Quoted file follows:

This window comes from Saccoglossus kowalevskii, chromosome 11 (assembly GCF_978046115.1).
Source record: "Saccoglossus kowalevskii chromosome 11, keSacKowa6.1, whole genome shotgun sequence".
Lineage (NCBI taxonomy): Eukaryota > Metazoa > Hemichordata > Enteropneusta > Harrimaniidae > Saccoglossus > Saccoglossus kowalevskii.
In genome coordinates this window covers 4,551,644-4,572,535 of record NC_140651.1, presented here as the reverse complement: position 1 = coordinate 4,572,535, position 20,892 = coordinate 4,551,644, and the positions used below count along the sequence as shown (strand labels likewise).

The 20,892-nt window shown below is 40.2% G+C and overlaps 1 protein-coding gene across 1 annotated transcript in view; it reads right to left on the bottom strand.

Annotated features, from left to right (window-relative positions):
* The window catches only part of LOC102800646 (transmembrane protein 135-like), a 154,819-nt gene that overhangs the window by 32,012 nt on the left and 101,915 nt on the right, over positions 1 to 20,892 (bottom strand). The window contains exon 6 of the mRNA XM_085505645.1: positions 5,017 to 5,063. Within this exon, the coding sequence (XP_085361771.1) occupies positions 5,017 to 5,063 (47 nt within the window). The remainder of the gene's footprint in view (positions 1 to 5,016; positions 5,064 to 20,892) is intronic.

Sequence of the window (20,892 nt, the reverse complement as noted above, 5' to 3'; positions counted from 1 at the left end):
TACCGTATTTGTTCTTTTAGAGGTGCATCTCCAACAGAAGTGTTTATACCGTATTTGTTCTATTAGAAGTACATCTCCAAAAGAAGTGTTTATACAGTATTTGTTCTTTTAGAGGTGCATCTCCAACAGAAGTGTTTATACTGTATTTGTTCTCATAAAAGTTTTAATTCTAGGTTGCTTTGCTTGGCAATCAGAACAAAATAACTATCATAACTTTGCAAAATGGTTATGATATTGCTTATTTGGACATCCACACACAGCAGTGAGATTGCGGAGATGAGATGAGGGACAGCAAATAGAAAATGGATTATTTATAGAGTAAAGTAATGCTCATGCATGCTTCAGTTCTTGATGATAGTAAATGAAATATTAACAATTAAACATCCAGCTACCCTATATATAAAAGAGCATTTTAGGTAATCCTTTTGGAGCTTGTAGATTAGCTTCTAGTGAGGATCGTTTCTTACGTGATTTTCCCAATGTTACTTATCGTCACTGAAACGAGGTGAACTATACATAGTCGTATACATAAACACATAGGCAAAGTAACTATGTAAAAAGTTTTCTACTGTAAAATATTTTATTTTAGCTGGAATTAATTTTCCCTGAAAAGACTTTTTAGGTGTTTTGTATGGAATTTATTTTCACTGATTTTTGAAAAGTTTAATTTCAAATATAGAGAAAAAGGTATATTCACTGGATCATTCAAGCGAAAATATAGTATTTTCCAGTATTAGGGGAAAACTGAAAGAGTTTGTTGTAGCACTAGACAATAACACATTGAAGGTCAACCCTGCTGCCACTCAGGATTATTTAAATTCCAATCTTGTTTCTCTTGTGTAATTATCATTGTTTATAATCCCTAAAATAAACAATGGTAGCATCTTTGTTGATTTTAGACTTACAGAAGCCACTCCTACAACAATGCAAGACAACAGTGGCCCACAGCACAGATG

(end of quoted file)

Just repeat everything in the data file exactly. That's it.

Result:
This window comes from Saccoglossus kowalevskii, chromosome 11 (assembly GCF_978046115.1).
Source record: "Saccoglossus kowalevskii chromosome 11, keSacKowa6.1, whole genome shotgun sequence".
Lineage (NCBI taxonomy): Eukaryota > Metazoa > Hemichordata > Enteropneusta > Harrimaniidae > Saccoglossus > Saccoglossus kowalevskii.
In genome coordinates this window covers 4,551,644-4,572,535 of record NC_140651.1, presented here as the reverse complement: position 1 = coordinate 4,572,535, position 20,892 = coordinate 4,551,644, and the positions used below count along the sequence as shown (strand labels likewise).

The 20,892-nt window shown below is 40.2% G+C and overlaps 1 protein-coding gene across 1 annotated transcript in view; it reads right to left on the bottom strand.

Annotated features, from left to right (window-relative positions):
* The window catches only part of LOC102800646 (transmembrane protein 135-like), a 154,819-nt gene that overhangs the window by 32,012 nt on the left and 101,915 nt on the right, over positions 1 to 20,892 (bottom strand). The window contains exon 6 of the mRNA XM_085505645.1: positions 5,017 to 5,063. Within this exon, the coding sequence (XP_085361771.1) occupies positions 5,017 to 5,063 (47 nt within the window). The remainder of the gene's footprint in view (positions 1 to 5,016; positions 5,064 to 20,892) is intronic.

Sequence of the window (20,892 nt, the reverse complement as noted above, 5' to 3'; positions counted from 1 at the left end):
TACCGTATTTGTTCTTTTAGAGGTGCATCTCCAACAGAAGTGTTTATACCGTATTTGTTCTATTAGAAGTACATCTCCAAAAGAAGTGTTTATACAGTATTTGTTCTTTTAGAGGTGCATCTCCAACAGAAGTGTTTATACTGTATTTGTTCTCATAAAAGTTTTAATTCTAGGTTGCTTTGCTTGGCAATCAGAACAAAATAACTATCATAACTTTGCAAAATGGTTATGATATTGCTTATTTGGACATCCACACACAGCAGTGAGATTGCGGAGATGAGATGAGGGACAGCAAATAGAAAATGGATTATTTATAGAGTAAAGTAATGCTCATGCATGCTTCAGTTCTTGATGATAGTAAATGAAATATTAACAATTAAACATCCAGCTACCCTATATATAAAAGAGCATTTTAGGTAATCCTTTTGGAGCTTGTAGATTAGCTTCTAGTGAGGATCGTTTCTTACGTGATTTTCCCAATGTTACTTATCGTCACTGAAACGAGGTGAACTATACATAGTCGTATACATAAACACATAGGCAAAGTAACTATGTAAAAAGTTTTCTACTGTAAAATATTTTATTTTAGCTGGAATTAATTTTCCCTGAAAAGACTTTTTAGGTGTTTTGTATGGAATTTATTTTCACTGATTTTTGAAAAGTTTAATTTCAAATATAGAGAAAAAGGTATATTCACTGGATCATTCAAGCGAAAATATAGTATTTTCCAGTATTAGGGGAAAACTGAAAGAGTTTGTTGTAGCACTAGACAATAACACATTGAAGGTCAACCCTGCTGCCACTCAGGATTATTTAAATTCCAATCTTGTTTCTCTTGTGTAATTATCATTGTTTATAATCCCTAAAATAAACAATGGTAGCATCTTTGTTGATTTTAGACTTACAGAAGCCACTCCTACAACAATGCAAGACAACAGTGGCCCACAGCACAGATG